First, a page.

Storm Formation and Development Early Stages

Tropical cyclones develop initially within regions of low pressure and from pre-existing tropical disturbances. In the eastern region of the South Pacific Ocean, the Equatorial Trough of low pressure rarely, if ever, penetrates south of the Equator. This is one constraint preventing the formation of tropical cyclones in this part of the South Pacific. By comparison, in the western South Pacific, the South Pacific Convergence Zone (SPCZ) described in the previous chapter is a persistent and often well-developed regional zone of low pressure. The SPCZ is therefore often responsible for the initiation of tropical depressions (Revell 1981), and incipient tropical cyclones are often observed embedded within it. Figure 2.1 shows an example of a strongly defined SPCZ on 7 March 2000, extending from the Solomon Islands across Tuvalu, Samoa and down to Niue. At the southeastern end of the SPCZ is an embedded low-pressure system and associated cloud mass, which soon afterwards became organised into Tropical Cyclone Mona.

In the formative stage of a cyclone, an unusually active but poorly organised area of disturbance and convection appears on satellite images. The circulation centre is normally ill-defined and the strongest surface winds tend to occur in disorganised squalls (Australian Bureau of Meteorology 2006). A large area of ocean with surface temperatures around 27°C or above is necessary to thermally 'kick start' a better-defined cell of strong convection at the centre of the low-pressure area. This cannot normally occur in the southeast Pacific because along the western coast of the South American continent, and up to a thousand kilometres offshore, the upwelling waters of the cold Humboldt Current originating from the Antarctic Ocean keep the sea-surface temperatures below this threshold, effectively preventing tropical cyclogenesis. Farther west in the South Pacific, however, the water temperatures increase as the South Equatorial Current flows westwards south of the Equator, gradually warming up by insolation.

South Pacific Convergence Zone

Fig. 2.1. Visible image from a geostationary meteorological satellite at 11:30 a.m. on 7 March 2000 (UTC1), showing cloud formation organised along the South Pacific Convergence Zone. The cloud mass just west of Niue is the initial phase of what became Tropical Cyclone Mona on 8 March and affected the Kingdom of Tonga. Base image courtesy of the Japan Meteorological Agency.

Fig. 2.1. Visible image from a geostationary meteorological satellite at 11:30 a.m. on 7 March 2000 (UTC1), showing cloud formation organised along the South Pacific Convergence Zone. The cloud mass just west of Niue is the initial phase of what became Tropical Cyclone Mona on 8 March and affected the Kingdom of Tonga. Base image courtesy of the Japan Meteorological Agency.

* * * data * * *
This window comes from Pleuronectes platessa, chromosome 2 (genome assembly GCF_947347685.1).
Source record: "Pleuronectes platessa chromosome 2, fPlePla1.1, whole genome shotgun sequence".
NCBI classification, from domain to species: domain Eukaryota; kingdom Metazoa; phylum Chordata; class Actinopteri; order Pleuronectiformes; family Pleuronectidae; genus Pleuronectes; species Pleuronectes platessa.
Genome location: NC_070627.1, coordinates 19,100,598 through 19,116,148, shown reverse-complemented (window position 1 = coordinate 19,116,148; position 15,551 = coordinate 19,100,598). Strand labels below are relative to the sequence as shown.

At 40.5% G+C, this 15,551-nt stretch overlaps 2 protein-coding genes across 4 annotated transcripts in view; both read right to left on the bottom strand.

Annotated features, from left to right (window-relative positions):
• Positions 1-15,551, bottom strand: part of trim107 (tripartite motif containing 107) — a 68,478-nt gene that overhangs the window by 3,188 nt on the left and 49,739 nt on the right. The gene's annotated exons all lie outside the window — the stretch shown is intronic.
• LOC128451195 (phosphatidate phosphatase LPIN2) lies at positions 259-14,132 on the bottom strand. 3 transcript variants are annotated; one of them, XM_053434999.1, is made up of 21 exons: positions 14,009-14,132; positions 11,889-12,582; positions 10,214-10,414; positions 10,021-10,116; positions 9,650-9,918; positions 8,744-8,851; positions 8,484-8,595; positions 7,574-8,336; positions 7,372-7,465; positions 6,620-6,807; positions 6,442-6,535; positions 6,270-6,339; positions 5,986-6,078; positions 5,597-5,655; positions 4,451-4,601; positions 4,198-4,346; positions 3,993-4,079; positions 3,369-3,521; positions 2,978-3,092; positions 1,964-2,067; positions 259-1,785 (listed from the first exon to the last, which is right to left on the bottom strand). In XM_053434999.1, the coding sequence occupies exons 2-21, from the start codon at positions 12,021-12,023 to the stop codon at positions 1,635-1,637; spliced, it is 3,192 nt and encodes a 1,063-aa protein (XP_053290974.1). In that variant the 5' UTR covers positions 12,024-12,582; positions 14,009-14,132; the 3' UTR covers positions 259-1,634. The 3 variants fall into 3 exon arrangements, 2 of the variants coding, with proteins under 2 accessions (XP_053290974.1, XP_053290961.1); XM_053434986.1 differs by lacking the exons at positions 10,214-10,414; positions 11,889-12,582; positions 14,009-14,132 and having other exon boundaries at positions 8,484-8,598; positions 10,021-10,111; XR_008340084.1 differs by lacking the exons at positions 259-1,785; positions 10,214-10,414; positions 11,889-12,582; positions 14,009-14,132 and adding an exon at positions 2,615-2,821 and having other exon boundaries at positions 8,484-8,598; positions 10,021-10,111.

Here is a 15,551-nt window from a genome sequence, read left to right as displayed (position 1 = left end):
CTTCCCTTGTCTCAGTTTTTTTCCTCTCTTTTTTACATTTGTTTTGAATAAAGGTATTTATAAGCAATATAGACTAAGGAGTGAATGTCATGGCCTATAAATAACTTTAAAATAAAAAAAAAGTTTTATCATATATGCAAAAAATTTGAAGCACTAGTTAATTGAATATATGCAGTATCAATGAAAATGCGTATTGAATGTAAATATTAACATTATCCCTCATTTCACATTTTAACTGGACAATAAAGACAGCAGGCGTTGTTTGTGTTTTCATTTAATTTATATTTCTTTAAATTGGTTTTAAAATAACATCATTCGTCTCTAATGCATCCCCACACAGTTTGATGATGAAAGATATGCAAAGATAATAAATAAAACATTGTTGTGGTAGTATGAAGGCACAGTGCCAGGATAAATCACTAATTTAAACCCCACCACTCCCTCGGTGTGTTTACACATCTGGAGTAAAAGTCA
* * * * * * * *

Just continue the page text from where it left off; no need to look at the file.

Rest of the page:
Once a tropical low-pressure system has an active convective cell established at its centre, there is a difference in atmospheric pressure between the middle of the depression and the surrounding area of relatively higher pressure. This difference causes a pressure gradient to be set up, and air is drawn inwards. If the minimum surface pressure drops rapidly, convergence intensifies. Strong winds are generated, with the warm ocean surface providing the moving air with heat and moisture through evaporation (Emanuel 1987). The maximum winds are now concentrated in a tight band close to the low-pressure centre, instead of the earlier disorganised pattern.

As the converging air is drawn inwards, the effect on wind direction of the Coriolis Effect, associated with the rotation of the Earth, becomes important. The Coriolis Effect causes the winds to be deflected from a straight line path as they are drawn inwards by the central low pressure. According to Ferrel's Law, the direction of the wind deflection is to the left in the Southern Hemisphere. The Coriolis Effect is therefore responsible for the spiralling motion around the central vortex of the depression (Fig. 2.2) and is the main reason that tropical cyclones develop their classical rotational nature.

1 UTC means Universal Coordinated Time and is equivalent to Greenwich Mean Time or GMT.

Ferrel Law

Fig. 2.2. Coriolis Effect influencing the direction of air movement into the centre of a nascent tropical cyclone, leading eventually to the organisation of the winds into the classical spiral pattern.

The strength of the Coriolis Effect, called the Coriolis Force, is negligible at the Equator and increases towards the poles. In consequence, approximately 74% of tropical cyclones in the South Pacific develop in latitudes 10-20°S (Table 2.1). The weak Coriolis Force near the Equator means that few tropical cyclones can develop in the zone from the Equator to 5°S, in spite of the presence of warm ocean water providing suitable conditions for convection. Beyond 20°S the presence of cooler ocean prevents sea-surface temperatures attaining the 27°C threshold for active convection over a wide enough area.

Table 2.1. Latitudes of tropical cyclone formation in the

South Pacific, east of 160°E (1970-2004 data).

Table 2.1. Latitudes of tropical cyclone formation in the

South Pacific, east of 160°E (1970-2004 data).

Latitudinal zone of origin

Percentage of tropical cyclones

0-5°S

1

5-10°S

19

10-15°S

48

15-20°S

26

20-25°S

6

0 0

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